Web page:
The Nation: The Berrigans: Conspiracy and Conscience

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at a Baltimore draft board. Seven months later, with Daniel now enlisted in the cause, the Catonsville Nine struck with their homemade napalm. and newsmen and photographers were on hand to record the burning of Selective Service records.

Higher Morality Catonsville, for the Berrigans, became something of a litmus for the responsiveness of the American "system." Until the trial, they maintained a kind of naive hope that their message, once heard, would vindicate their actions. In a forthcoming special issue of Holy Cross Quarterly devoted entirely to the Berrigans, Protestant Theologian Robert McAfee Brown tries to assess the symbolic importance of Catonsville. While most Americans bridled at a destruction of public records, Brown sounds a familiar—and simplistic—jeremiad of the antiwar movement: the act was intended as "a vivid reminder of what has happened to the collective conscience of our nation; we are outraged when paper is burned, and we are not outraged when children are burned." Near the end of the trial, the Berrigans joined the other defendants in a dramatic direct dialogue with the judge, arguing that the jury should consider the higher morality of their act. The Catonsville Nine won sympathy, but not acquittal.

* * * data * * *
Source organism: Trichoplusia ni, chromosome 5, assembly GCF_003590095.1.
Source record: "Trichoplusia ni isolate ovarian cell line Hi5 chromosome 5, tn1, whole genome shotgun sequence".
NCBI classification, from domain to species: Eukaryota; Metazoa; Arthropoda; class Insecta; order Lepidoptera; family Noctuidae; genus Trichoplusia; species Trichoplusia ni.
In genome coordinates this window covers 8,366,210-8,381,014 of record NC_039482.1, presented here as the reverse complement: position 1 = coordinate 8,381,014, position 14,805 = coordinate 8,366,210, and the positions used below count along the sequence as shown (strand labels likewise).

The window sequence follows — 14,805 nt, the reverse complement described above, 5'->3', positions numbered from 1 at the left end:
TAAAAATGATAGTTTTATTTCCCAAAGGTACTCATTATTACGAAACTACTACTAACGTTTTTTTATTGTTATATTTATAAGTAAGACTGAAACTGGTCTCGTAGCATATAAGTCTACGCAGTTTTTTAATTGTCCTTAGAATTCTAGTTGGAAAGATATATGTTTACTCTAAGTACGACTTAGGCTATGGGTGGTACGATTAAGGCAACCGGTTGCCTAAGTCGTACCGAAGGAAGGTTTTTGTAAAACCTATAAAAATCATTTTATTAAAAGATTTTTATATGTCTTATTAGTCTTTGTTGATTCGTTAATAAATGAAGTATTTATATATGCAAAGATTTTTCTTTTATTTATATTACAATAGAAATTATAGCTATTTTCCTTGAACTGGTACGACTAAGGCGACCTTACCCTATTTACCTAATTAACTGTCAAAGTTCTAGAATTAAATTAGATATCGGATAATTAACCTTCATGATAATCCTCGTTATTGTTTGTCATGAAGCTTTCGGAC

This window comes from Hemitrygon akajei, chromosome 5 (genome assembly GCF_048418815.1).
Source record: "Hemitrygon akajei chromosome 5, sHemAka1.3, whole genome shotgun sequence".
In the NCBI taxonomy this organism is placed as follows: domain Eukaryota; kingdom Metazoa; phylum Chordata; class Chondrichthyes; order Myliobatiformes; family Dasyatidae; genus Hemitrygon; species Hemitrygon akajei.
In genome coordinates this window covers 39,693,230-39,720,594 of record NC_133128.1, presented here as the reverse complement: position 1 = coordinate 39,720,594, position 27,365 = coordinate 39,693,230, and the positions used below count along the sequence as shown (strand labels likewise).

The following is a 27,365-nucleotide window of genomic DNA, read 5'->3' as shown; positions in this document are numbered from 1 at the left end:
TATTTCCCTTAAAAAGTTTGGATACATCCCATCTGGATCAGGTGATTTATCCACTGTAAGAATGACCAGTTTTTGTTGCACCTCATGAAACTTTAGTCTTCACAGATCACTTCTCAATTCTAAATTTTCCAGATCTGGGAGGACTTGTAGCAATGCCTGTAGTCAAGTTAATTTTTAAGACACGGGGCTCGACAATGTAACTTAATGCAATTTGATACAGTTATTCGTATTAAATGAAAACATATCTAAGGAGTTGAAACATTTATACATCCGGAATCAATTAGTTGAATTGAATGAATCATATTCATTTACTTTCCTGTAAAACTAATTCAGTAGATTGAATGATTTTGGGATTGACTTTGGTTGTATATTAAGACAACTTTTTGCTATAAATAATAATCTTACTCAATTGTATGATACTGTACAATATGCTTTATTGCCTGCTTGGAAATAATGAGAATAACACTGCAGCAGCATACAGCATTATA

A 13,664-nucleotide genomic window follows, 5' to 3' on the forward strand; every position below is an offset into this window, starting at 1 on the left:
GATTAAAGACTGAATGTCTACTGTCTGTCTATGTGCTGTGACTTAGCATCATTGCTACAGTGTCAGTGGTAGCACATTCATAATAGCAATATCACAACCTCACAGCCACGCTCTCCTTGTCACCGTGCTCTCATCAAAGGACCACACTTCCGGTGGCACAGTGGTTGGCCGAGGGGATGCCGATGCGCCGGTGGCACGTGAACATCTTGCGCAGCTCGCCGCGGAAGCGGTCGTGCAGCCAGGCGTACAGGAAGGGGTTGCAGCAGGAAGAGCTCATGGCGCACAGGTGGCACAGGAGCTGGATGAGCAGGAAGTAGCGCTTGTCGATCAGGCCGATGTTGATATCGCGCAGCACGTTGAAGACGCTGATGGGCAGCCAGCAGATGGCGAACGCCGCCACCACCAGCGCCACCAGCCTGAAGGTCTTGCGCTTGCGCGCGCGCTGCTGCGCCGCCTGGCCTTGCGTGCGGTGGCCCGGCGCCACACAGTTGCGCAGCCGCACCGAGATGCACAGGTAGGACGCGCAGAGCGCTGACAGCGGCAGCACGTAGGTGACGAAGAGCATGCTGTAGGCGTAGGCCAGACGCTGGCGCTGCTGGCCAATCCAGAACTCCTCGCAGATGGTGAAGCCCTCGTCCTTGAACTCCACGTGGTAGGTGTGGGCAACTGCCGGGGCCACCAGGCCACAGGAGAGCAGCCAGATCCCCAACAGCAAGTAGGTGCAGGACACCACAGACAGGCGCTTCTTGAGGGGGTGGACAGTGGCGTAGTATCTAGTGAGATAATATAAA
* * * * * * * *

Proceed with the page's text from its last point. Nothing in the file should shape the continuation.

Total Resistance Thereafter, a dark, almost apocalyptic vision of society began to dominate the thought of both Berrigans, a view of society as a kind of Catch-22 nightmare. Daniel had already undergone yet another radicalization while awaiting trial. On a trip to Hanoi to bring back three U.S. prisoners, he had been caught in an air raid and found himself hurtling into a shelter with a Vietnamese baby in his arms. The experience became both a scar and a poem: "In my arms, Father, in a moment's grace The Messiah of all my tears I bore, reborn, a Hiroshima child from hell."

The trial simply corroborated the Berrigans' suspicion that society was not reformable from within. The end of the war was no longer enough. "The consciousness of the radical man is integrated," wrote Daniel in No Bars to Manhood. "He knows that everything leads to everything else. So while he works for the end of the war, for the end of poverty, or for the end of American racism, he knows also that every war is symptomatic of every other war. Viet Nam to Laos and on to Thailand, and across the world to Guatemala, and across all wars to his own heart. What he is finally looking for is not a solution (knowing as he does that human history has not offered solutions). He is really looking for a creation: a new man in a new society."

This was now the message: radical change, total resistance. Yet it was refined, carefully restricted resistance that the Berrigans preached. "Do not validate old bankrupt methods of coercion and murder." Daniel warned, "by creating new. bankrupt methods of roughly the same things." They remained exasperatingly ebullient: Philip was still the gregarious, plainspoken man who greeted friends with bear hugs or bone-crushing handshakes: Daniel still the wide-smiling purveyor of a deep, almost secret gaiety. When Daniel was arrested in August, the photo of the arrest prompted Dwight Macdonald and Robert McAfee Brown to identical judgments: Berrigan, grinning, was the free man; the dour agent the bound one.

The Harrisburg indictments now challenge the image of cheerful,

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